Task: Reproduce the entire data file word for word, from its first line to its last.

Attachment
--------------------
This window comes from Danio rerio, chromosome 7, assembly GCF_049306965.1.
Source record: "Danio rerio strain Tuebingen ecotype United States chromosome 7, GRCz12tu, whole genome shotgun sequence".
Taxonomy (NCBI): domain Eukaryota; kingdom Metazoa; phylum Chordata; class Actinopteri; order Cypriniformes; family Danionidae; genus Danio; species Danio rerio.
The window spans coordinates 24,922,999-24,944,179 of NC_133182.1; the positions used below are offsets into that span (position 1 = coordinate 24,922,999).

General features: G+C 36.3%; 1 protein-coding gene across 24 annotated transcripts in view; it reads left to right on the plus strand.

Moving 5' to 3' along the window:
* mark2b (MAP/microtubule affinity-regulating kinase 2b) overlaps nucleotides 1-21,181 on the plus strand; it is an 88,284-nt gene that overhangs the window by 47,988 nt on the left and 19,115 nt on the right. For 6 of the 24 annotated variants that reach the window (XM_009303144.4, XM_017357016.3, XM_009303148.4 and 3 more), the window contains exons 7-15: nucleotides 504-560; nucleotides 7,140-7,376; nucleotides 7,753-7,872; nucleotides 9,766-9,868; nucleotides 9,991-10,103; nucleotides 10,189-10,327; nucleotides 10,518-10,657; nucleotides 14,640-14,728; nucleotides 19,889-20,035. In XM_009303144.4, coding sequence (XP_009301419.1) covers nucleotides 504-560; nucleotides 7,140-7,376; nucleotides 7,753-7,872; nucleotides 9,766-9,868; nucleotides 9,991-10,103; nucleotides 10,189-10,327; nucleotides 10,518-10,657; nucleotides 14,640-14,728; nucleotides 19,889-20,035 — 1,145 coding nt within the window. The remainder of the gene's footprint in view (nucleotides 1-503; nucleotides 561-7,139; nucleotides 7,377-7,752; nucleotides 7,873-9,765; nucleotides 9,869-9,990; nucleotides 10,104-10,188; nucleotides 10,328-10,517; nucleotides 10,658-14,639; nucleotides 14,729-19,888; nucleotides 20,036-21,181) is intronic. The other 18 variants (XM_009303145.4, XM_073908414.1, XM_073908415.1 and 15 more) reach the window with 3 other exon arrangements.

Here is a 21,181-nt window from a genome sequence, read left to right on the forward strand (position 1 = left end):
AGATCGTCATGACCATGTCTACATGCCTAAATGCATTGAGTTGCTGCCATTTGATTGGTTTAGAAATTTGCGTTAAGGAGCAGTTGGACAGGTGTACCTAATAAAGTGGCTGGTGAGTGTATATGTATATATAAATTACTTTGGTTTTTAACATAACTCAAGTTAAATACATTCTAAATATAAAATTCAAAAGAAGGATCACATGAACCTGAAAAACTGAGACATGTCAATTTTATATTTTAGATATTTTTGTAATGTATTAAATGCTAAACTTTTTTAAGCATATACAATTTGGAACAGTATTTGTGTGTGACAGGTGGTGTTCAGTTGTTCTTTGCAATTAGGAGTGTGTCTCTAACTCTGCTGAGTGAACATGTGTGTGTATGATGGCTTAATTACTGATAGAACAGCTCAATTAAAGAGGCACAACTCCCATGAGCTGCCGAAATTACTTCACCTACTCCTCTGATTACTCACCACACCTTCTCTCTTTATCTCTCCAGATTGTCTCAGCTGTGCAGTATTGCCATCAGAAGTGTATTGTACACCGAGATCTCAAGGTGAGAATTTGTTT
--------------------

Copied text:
This window comes from Danio rerio, chromosome 7, assembly GCF_049306965.1.
Source record: "Danio rerio strain Tuebingen ecotype United States chromosome 7, GRCz12tu, whole genome shotgun sequence".
Taxonomy (NCBI): domain Eukaryota; kingdom Metazoa; phylum Chordata; class Actinopteri; order Cypriniformes; family Danionidae; genus Danio; species Danio rerio.
The window spans coordinates 24,922,999-24,944,179 of NC_133182.1; the positions used below are offsets into that span (position 1 = coordinate 24,922,999).

General features: G+C 36.3%; 1 protein-coding gene across 24 annotated transcripts in view; it reads left to right on the plus strand.

Moving 5' to 3' along the window:
* mark2b (MAP/microtubule affinity-regulating kinase 2b) overlaps nucleotides 1-21,181 on the plus strand; it is an 88,284-nt gene that overhangs the window by 47,988 nt on the left and 19,115 nt on the right. For 6 of the 24 annotated variants that reach the window (XM_009303144.4, XM_017357016.3, XM_009303148.4 and 3 more), the window contains exons 7-15: nucleotides 504-560; nucleotides 7,140-7,376; nucleotides 7,753-7,872; nucleotides 9,766-9,868; nucleotides 9,991-10,103; nucleotides 10,189-10,327; nucleotides 10,518-10,657; nucleotides 14,640-14,728; nucleotides 19,889-20,035. In XM_009303144.4, coding sequence (XP_009301419.1) covers nucleotides 504-560; nucleotides 7,140-7,376; nucleotides 7,753-7,872; nucleotides 9,766-9,868; nucleotides 9,991-10,103; nucleotides 10,189-10,327; nucleotides 10,518-10,657; nucleotides 14,640-14,728; nucleotides 19,889-20,035 — 1,145 coding nt within the window. The remainder of the gene's footprint in view (nucleotides 1-503; nucleotides 561-7,139; nucleotides 7,377-7,752; nucleotides 7,873-9,765; nucleotides 9,869-9,990; nucleotides 10,104-10,188; nucleotides 10,328-10,517; nucleotides 10,658-14,639; nucleotides 14,729-19,888; nucleotides 20,036-21,181) is intronic. The other 18 variants (XM_009303145.4, XM_073908414.1, XM_073908415.1 and 15 more) reach the window with 3 other exon arrangements.

Here is a 21,181-nt window from a genome sequence, read left to right on the forward strand (position 1 = left end):
AGATCGTCATGACCATGTCTACATGCCTAAATGCATTGAGTTGCTGCCATTTGATTGGTTTAGAAATTTGCGTTAAGGAGCAGTTGGACAGGTGTACCTAATAAAGTGGCTGGTGAGTGTATATGTATATATAAATTACTTTGGTTTTTAACATAACTCAAGTTAAATACATTCTAAATATAAAATTCAAAAGAAGGATCACATGAACCTGAAAAACTGAGACATGTCAATTTTATATTTTAGATATTTTTGTAATGTATTAAATGCTAAACTTTTTTAAGCATATACAATTTGGAACAGTATTTGTGTGTGACAGGTGGTGTTCAGTTGTTCTTTGCAATTAGGAGTGTGTCTCTAACTCTGCTGAGTGAACATGTGTGTGTATGATGGCTTAATTACTGATAGAACAGCTCAATTAAAGAGGCACAACTCCCATGAGCTGCCGAAATTACTTCACCTACTCCTCTGATTACTCACCACACCTTCTCTCTTTATCTCTCCAGATTGTCTCAGCTGTGCAGTATTGCCATCAGAAGTGTATTGTACACCGAGATCTCAAGGTGAGAATTTGTTT